From Pope Benedict XVI’s encyclical Caritas in Veritate (2009):
The publication of Populorum Progressio occurred immediately after the conclusion of the Second Vatican Ecumenical Council, and in its opening paragraphs it clearly indicates its close connection with the Council.14 Twenty years later, in Sollicitudo Rei Socialis, John Paul II, in his turn, emphasized the earlier Encyclical’s fruitful relationship with the Council, and especially with the Pastoral Constitution Gaudium et Spes.15 I too wish to recall here the importance of the Second Vatican Council for Paul VI’s Encyclical and for the whole of the subsequent social Magisterium of the Popes. The Council probed more deeply what had always belonged to the truth of the faith, namely that the Church, being at God’s service, is at the service of the world in terms of love and truth. Paul VI set out from this vision in order to convey two important truths. The first is that the whole Church, in all her being and acting — when she proclaims, when she celebrates, when she performs works of charity — is engaged in promoting integral human development. She has a public role over and above her charitable and educational activities: all the energy she brings to the advancement of humanity and of universal fraternity is manifested when she is able to operate in a climate of freedom. In not a few cases, that freedom is impeded by prohibitions and persecutions, or it is limited when the Church’s public presence is reduced to her charitable activities alone. The second truth is that authentic human development concerns the whole of the person in every single dimension.16 Without the perspective of eternal life, human progress in this world is denied breathing-space. Enclosed within history, it runs the risk of being reduced to the mere accumulation of wealth; humanity thus loses the courage to be at the service of higher goods, at the service of the great and disinterested initiatives called forth by universal charity. Man does not develop through his own powers, nor can development simply be handed to him. In the course of history, it was often maintained that the creation of institutions was sufficient to guarantee the fulfilment of humanity’s right to development. Unfortunately, too much confidence was placed in those institutions, as if they were able to deliver the desired objective automatically. In reality, institutions by themselves are not enough, because integral human development is primarily a vocation, and therefore it involves a free assumption of responsibility in solidarity on the part of everyone. Moreover, such development requires a transcendent vision of the person, it needs God: without him, development is either denied, or entrusted exclusively to man, who falls into the trap of thinking he can bring about his own salvation, and ends up promoting a dehumanized form of development. Only through an encounter with God are we able to see in the other something more than just another creature,17 to recognize the divine image in the other, thus truly coming to discover him or her and to mature in a love that “becomes concern and care for the other.”18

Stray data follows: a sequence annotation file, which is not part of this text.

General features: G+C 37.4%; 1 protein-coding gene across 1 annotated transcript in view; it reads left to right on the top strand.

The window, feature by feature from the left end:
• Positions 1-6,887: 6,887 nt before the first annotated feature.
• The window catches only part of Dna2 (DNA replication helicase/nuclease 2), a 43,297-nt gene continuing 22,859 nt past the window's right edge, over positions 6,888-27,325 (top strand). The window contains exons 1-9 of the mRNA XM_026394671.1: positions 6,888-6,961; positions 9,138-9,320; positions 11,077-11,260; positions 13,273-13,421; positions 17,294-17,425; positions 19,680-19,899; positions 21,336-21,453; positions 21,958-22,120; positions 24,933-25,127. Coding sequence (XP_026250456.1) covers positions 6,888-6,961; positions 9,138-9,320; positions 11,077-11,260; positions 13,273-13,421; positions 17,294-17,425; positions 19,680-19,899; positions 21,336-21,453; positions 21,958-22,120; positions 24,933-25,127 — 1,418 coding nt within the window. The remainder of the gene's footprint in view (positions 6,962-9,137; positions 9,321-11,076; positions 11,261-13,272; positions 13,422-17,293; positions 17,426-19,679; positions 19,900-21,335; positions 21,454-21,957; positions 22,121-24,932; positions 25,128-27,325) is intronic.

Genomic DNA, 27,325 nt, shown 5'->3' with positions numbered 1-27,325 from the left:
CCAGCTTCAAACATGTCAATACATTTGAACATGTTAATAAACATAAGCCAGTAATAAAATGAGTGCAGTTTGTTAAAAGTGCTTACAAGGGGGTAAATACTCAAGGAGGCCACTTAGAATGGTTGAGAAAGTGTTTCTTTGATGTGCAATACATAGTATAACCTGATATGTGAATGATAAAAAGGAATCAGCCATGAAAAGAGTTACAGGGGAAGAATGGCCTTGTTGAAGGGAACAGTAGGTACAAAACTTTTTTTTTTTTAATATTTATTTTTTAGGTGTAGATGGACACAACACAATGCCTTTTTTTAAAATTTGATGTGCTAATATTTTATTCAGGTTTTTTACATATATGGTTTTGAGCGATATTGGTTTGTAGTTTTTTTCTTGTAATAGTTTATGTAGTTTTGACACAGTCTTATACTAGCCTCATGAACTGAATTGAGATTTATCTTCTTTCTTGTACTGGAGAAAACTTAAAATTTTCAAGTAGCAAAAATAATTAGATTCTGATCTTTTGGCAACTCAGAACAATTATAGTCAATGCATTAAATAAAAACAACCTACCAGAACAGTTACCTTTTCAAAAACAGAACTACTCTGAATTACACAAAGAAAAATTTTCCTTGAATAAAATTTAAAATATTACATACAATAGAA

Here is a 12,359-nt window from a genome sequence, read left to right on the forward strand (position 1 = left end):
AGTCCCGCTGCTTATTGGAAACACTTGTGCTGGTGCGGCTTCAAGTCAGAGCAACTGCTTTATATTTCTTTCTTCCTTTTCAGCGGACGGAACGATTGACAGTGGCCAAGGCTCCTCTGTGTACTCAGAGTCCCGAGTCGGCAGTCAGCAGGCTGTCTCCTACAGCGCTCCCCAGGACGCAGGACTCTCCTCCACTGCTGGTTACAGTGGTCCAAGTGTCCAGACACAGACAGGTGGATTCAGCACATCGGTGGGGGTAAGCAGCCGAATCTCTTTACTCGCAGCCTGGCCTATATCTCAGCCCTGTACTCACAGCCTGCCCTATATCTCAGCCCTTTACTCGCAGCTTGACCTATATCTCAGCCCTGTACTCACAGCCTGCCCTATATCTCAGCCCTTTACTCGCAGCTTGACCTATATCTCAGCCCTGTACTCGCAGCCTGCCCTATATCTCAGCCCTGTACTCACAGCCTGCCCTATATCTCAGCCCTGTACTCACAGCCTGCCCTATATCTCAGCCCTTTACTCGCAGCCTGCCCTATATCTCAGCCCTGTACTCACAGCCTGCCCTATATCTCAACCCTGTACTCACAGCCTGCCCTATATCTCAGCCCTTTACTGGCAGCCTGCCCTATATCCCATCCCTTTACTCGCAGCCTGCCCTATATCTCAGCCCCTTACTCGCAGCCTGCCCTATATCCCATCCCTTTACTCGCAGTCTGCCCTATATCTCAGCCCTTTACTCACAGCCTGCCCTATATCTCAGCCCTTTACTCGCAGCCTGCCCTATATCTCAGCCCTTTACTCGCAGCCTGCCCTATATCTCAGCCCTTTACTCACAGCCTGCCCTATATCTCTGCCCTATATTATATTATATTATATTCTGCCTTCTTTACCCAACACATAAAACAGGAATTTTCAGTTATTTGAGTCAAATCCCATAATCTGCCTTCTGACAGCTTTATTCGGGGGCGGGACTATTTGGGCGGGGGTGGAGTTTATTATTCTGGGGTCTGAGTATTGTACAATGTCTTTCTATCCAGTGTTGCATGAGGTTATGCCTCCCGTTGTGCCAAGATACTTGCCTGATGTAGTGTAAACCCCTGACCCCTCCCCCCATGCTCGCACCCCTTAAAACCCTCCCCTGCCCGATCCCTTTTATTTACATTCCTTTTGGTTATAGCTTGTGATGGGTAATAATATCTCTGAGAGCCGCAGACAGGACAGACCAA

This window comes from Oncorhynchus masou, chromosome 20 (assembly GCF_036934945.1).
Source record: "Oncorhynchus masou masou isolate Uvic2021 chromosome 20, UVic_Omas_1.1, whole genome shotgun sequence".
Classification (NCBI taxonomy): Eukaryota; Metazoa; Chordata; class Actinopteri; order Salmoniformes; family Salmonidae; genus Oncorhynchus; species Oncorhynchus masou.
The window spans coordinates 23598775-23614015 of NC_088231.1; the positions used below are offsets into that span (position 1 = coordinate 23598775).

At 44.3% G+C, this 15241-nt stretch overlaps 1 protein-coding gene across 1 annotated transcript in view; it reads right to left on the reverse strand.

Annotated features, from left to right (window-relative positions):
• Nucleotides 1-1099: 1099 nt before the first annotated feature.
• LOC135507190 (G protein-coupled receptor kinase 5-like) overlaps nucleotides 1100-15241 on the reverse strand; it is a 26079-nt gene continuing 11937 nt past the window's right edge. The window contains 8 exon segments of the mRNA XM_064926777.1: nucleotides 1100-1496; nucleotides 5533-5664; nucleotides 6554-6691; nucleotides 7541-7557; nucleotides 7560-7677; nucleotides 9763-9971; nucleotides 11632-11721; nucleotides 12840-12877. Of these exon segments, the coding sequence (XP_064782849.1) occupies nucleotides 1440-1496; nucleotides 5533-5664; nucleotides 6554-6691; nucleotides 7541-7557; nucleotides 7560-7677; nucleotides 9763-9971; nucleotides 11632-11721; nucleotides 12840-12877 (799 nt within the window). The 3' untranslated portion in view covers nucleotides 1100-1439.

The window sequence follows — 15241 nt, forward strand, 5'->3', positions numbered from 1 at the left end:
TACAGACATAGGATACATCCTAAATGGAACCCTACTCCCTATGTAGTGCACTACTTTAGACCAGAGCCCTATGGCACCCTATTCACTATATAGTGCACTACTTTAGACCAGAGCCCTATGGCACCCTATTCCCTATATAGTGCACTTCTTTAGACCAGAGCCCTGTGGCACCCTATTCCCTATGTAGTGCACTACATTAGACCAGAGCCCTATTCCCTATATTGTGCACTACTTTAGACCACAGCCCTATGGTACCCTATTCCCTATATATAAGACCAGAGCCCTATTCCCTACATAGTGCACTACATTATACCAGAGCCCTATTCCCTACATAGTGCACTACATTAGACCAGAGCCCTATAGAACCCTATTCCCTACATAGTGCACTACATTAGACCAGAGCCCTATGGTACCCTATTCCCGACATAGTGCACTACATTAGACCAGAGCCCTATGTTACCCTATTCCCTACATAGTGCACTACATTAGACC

14 Cf. nos. 3-5: Acta Apostolicæ Sedis [AAS] 59 (1967), 258-260.
15 Cf. John Paul II, Encyclical Letter Sollicitudo Rei Socialis (30 December 1987), 6-7: AAS 80 (1988), 517-519.
16 Cf. Paul VI, Encyclical Letter Populorum Progressio, 14: loc. cit., 264.
17 Cf. Benedict XVI, Encyclical Letter Deus Caritas Est (25 December 2005), 18: AAS 98 (2006), 232.
18 Ibid., 6: loc cit., 222.
— Caritas in Veritate 11